Resource Identification Quarter is Rapidly Approaching

Posted on January 27th, 2014 in Anita Bandrowski, Interoperability | No Comments »

What is resource identification quarter?
At the 2012 Society for Neuroscience meeting, NIF met with the editors-in-chief of about 25 neuroscience journals attempting to convince them that research resources (software tools, antibodies, and model organisms) should be treated as first class research objects and cited appropriately. At a follow up meeting at the National Institutes of Health, the journal editors agreed to start a pilot project to identify these resources using a uniform standard.

Why should we identify research objects?
The neuroscience literature unfortunately does not contain enough information for anyone to find many research resources. In a very typical paper by Paz et al, 2010 an antibody is referred to as “GFAP, polyclonal antibody, Millipore, Temecula, CA.” If someone tried to find the antibody in 2010, they would see that there were 40 antibodies at Millipore, today after merging with EMD, the catalog contains 51 antibodies for GFAP with no indication which ones may have been present before and which were new. Without even a catalog number, a researcher can potentially contact the authors or buy all of these antibodies and try them to see if any of them have a similar profile. You can imagine that at several hundred dollars per antibody and a number of weeks that would need to be spent to optimize staining, it seems no better than a shot in the dark.

What about transgenic mice, they can’t possibly be that hard to identify?
After many conversations with model organism database curators at MGI, it turns out that people’s data is often not included in the database specifically because the world experts on mice can’t tell which mouse is being used in the paper. The nomenclature of transgenic mice is somewhere between an art form and black magic, however including a simple stock number seems like a fairly simple solution of the problem. The nomenclature authorities for mice, rats, worms and flies happen to have convenient forms to ask for help or to name a new critter (the list is available here).

How should we identify research objects?
We need a set of unique identifiers, like Orcid ids or social security numbers, of the research resources. NIF has created a web page for authors to find these in one, reasonably convenient location. Searching for information that authors should have such as the catalog number for an antibody or a stock number for an organism, should give a result in the appropriate tab and a rather large “cite this” button will appear with the appropriate citation style.
A more detailed set of instructions and the search box can be found here:

So if you are considering submitting a paper over the next few months to one of the journals below, you will be asked to include a unique identifier for your research objects. We certainly hope that this is reasonably easy to accomplish and eagerly await a time when we would be able to ask the question: which antibody did Paz et al actually use on which transgenic mouse?

If you would like to see if the antibodies you used in any of your previous papers can also be annotated with the unique identifiers, we will be happy to help. Our friends at antibodies online are giving away coffee mugs and t-shirts to help get people interested in doing so. To annotate your paper you can go through their survey at: This will earn a free mug and the data will be included in the antibody registry for posterity.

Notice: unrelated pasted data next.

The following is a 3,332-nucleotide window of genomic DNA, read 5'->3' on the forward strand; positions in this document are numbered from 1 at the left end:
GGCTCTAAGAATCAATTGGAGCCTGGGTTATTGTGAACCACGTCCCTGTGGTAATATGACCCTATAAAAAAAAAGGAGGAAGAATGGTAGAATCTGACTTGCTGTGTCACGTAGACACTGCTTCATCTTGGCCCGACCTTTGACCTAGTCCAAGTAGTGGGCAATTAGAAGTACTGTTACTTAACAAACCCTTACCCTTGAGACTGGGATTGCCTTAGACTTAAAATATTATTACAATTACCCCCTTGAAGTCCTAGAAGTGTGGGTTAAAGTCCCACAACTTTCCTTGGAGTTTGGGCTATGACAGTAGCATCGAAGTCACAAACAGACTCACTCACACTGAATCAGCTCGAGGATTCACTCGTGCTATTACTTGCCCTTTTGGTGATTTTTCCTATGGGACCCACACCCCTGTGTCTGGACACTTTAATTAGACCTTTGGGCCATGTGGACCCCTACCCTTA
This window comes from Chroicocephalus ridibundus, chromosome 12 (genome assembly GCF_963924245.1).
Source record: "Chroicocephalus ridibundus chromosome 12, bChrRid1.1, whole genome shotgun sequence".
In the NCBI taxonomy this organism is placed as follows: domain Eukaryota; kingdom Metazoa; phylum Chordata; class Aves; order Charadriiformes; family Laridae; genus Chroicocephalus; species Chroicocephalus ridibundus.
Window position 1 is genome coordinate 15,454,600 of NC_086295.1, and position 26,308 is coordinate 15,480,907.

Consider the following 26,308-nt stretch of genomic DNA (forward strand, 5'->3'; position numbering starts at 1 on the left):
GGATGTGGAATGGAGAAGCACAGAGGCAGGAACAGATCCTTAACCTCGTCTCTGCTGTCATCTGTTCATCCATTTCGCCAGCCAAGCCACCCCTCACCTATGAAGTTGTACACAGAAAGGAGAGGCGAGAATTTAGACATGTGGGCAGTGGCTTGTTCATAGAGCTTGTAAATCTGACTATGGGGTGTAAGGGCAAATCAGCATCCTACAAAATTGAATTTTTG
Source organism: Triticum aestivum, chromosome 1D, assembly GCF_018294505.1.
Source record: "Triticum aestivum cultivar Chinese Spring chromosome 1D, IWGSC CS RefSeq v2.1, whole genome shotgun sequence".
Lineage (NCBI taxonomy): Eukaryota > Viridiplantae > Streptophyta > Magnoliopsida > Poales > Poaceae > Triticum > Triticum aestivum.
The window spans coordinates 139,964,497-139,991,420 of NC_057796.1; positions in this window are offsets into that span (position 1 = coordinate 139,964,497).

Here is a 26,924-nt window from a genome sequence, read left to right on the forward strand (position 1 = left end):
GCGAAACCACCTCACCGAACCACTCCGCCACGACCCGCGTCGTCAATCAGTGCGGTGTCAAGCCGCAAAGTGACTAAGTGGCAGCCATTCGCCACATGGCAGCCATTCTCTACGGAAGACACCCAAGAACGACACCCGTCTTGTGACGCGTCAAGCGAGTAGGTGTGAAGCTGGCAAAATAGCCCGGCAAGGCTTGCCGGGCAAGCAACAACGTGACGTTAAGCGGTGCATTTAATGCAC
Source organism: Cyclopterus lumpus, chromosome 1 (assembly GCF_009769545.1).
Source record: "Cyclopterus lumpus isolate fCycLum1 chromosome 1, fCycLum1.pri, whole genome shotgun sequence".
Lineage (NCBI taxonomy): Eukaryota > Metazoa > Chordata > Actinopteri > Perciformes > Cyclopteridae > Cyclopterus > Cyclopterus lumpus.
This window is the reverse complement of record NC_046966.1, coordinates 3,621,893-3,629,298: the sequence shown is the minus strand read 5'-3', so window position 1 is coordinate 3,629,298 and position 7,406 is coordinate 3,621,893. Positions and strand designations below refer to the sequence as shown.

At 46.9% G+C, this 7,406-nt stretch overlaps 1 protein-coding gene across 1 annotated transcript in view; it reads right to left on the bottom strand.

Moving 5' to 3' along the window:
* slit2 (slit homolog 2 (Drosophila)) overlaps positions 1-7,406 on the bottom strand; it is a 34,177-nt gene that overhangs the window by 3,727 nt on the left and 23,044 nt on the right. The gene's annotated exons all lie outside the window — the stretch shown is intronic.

List of Participating Journals:
Annals of Neurology
Amer Journal of Human Genetics
Behavioral and Brain Functions
Biological Psychiatry
BMC Neurology
BMC Neuroscience
Brain and Behavior
Brain Cell Biology
Brain Structure & Function
Cerebral Cortex
Developmental Neurobiology
Frontiers in Human Neuroscience
Frontiers in Neuroinformatics
J. Neuroscience
Journal of Comparative Neurology
Journal of Neuroinflammation
Journal of Neuroinformatics
Journal of Neuroscience Methods
Molecular Brain
Molecular Pain
Nature Neuroscience
Neural Development

Where is your data now?

Posted on December 20th, 2013 in Anita Bandrowski, Essays, Interoperability | No Comments »

An interesting report out of the UBC, there is very little data left after a few years.

Vines et al. 2014 point out that after articles are published, the data is lost at a rate of about 17% per year.
This means that my experience with my data on those zip discs from the 1990′s is probably a fairly common experience of many researchers. I guess I just have to accept that I will never actually look at that old data and other people who may have found it useful will never find it.

Is it ok that all of this data is lost? Well it has always been that way, but the question is should it? We have the ability to share data sets with each other in unprecedented ways, almost for free. The granting agencies are requiring us to do it, and we are getting a lot of push from the media. Will this be enough to change the way that I and my colleagues think about data? Certainly hope so.

If you would like to have a place to put your data, please share it with any of the standard repositories in your field, or if you can’t find one share it with NIF.

Draft Declaration of Data Citation Principles, community comment are being sought

Posted on November 22nd, 2013 in Anita Bandrowski, Interoperability, News & Events | No Comments »

NIF is proud to support this important effort by members of FORCE11 (the future of scholarly communications) and request that the NIF community comment.

Announcing the “Draft Declaration of Data Citation Principles” .    The Data Citation Synthesis group of 40 individuals from 25+ organizations developed these draft principles over the past 9 months and now welcome feedback and comments from the community.    The feedback received by the end of 2013 will be reviewed and incorporated into the final principles.  Once the final principles are published, a mechanism will be in place for worldwide endorsement.  

Thanks for your input.

Elsevier and the Neuroscience Information Framework Work Together to Improve Reporting of Research in Neuroscience Literature

Posted on November 7th, 2013 in Anita Bandrowski, Data Spotlight, Interoperability | No Comments »

I am very excited to share the following press release with the NIF community.


Elsevier recommends authors to follow the Minimal Data Standards